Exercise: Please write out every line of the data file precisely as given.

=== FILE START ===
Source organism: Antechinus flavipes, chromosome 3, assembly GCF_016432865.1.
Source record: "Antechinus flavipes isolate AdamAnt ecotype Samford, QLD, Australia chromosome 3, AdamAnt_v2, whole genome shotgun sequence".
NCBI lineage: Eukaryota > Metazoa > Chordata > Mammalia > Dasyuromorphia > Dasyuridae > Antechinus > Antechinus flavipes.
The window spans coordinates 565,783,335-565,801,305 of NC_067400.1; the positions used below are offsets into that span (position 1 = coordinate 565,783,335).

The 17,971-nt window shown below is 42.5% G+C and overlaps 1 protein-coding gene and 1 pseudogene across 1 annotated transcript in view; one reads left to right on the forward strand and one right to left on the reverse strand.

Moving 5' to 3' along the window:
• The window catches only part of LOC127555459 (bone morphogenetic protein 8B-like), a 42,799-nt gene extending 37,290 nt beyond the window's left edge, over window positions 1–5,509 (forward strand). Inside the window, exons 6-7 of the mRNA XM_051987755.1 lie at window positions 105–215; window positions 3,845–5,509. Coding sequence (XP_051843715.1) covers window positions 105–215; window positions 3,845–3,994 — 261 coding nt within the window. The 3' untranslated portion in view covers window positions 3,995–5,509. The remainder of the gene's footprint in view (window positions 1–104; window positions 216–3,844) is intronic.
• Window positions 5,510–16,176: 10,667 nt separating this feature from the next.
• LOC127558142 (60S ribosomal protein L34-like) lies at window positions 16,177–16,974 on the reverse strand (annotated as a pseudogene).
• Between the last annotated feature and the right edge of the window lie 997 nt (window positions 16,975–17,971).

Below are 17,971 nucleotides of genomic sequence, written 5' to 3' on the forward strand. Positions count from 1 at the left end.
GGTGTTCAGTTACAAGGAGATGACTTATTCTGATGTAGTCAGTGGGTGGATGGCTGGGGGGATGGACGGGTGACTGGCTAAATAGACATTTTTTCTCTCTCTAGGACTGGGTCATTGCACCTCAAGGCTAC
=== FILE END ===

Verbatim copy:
Source organism: Antechinus flavipes, chromosome 3, assembly GCF_016432865.1.
Source record: "Antechinus flavipes isolate AdamAnt ecotype Samford, QLD, Australia chromosome 3, AdamAnt_v2, whole genome shotgun sequence".
NCBI lineage: Eukaryota > Metazoa > Chordata > Mammalia > Dasyuromorphia > Dasyuridae > Antechinus > Antechinus flavipes.
The window spans coordinates 565,783,335-565,801,305 of NC_067400.1; the positions used below are offsets into that span (position 1 = coordinate 565,783,335).

The 17,971-nt window shown below is 42.5% G+C and overlaps 1 protein-coding gene and 1 pseudogene across 1 annotated transcript in view; one reads left to right on the forward strand and one right to left on the reverse strand.

Moving 5' to 3' along the window:
• The window catches only part of LOC127555459 (bone morphogenetic protein 8B-like), a 42,799-nt gene extending 37,290 nt beyond the window's left edge, over window positions 1–5,509 (forward strand). Inside the window, exons 6-7 of the mRNA XM_051987755.1 lie at window positions 105–215; window positions 3,845–5,509. Coding sequence (XP_051843715.1) covers window positions 105–215; window positions 3,845–3,994 — 261 coding nt within the window. The 3' untranslated portion in view covers window positions 3,995–5,509. The remainder of the gene's footprint in view (window positions 1–104; window positions 216–3,844) is intronic.
• Window positions 5,510–16,176: 10,667 nt separating this feature from the next.
• LOC127558142 (60S ribosomal protein L34-like) lies at window positions 16,177–16,974 on the reverse strand (annotated as a pseudogene).
• Between the last annotated feature and the right edge of the window lie 997 nt (window positions 16,975–17,971).

Below are 17,971 nucleotides of genomic sequence, written 5' to 3' on the forward strand. Positions count from 1 at the left end.
GGTGTTCAGTTACAAGGAGATGACTTATTCTGATGTAGTCAGTGGGTGGATGGCTGGGGGGATGGACGGGTGACTGGCTAAATAGACATTTTTTCTCTCTCTAGGACTGGGTCATTGCACCTCAAGGCTAC